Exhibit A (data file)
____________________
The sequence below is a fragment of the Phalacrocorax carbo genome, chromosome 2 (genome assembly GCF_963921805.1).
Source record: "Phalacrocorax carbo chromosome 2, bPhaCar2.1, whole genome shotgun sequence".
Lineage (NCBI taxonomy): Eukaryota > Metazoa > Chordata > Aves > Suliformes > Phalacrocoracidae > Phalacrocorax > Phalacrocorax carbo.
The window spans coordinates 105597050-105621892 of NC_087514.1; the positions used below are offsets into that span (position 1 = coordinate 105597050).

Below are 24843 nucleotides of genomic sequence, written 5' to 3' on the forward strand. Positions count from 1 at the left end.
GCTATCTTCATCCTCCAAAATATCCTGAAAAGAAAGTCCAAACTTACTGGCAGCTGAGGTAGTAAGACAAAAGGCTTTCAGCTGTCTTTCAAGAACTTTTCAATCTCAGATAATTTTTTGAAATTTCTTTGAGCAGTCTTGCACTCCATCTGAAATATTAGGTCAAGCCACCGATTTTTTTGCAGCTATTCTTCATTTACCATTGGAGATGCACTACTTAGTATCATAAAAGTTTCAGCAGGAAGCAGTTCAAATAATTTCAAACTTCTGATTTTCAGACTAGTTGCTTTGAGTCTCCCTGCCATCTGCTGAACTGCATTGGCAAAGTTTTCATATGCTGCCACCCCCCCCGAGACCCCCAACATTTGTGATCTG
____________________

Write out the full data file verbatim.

The sequence below is a fragment of the Phalacrocorax carbo genome, chromosome 2 (genome assembly GCF_963921805.1).
Source record: "Phalacrocorax carbo chromosome 2, bPhaCar2.1, whole genome shotgun sequence".
Lineage (NCBI taxonomy): Eukaryota > Metazoa > Chordata > Aves > Suliformes > Phalacrocoracidae > Phalacrocorax > Phalacrocorax carbo.
The window spans coordinates 105597050-105621892 of NC_087514.1; the positions used below are offsets into that span (position 1 = coordinate 105597050).

Below are 24843 nucleotides of genomic sequence, written 5' to 3' on the forward strand. Positions count from 1 at the left end.
GCTATCTTCATCCTCCAAAATATCCTGAAAAGAAAGTCCAAACTTACTGGCAGCTGAGGTAGTAAGACAAAAGGCTTTCAGCTGTCTTTCAAGAACTTTTCAATCTCAGATAATTTTTTGAAATTTCTTTGAGCAGTCTTGCACTCCATCTGAAATATTAGGTCAAGCCACCGATTTTTTTGCAGCTATTCTTCATTTACCATTGGAGATGCACTACTTAGTATCATAAAAGTTTCAGCAGGAAGCAGTTCAAATAATTTCAAACTTCTGATTTTCAGACTAGTTGCTTTGAGTCTCCCTGCCATCTGCTGAACTGCATTGGCAAAGTTTTCATATGCTGCCACCCCCCCCGAGACCCCCAACATTTGTGATCTG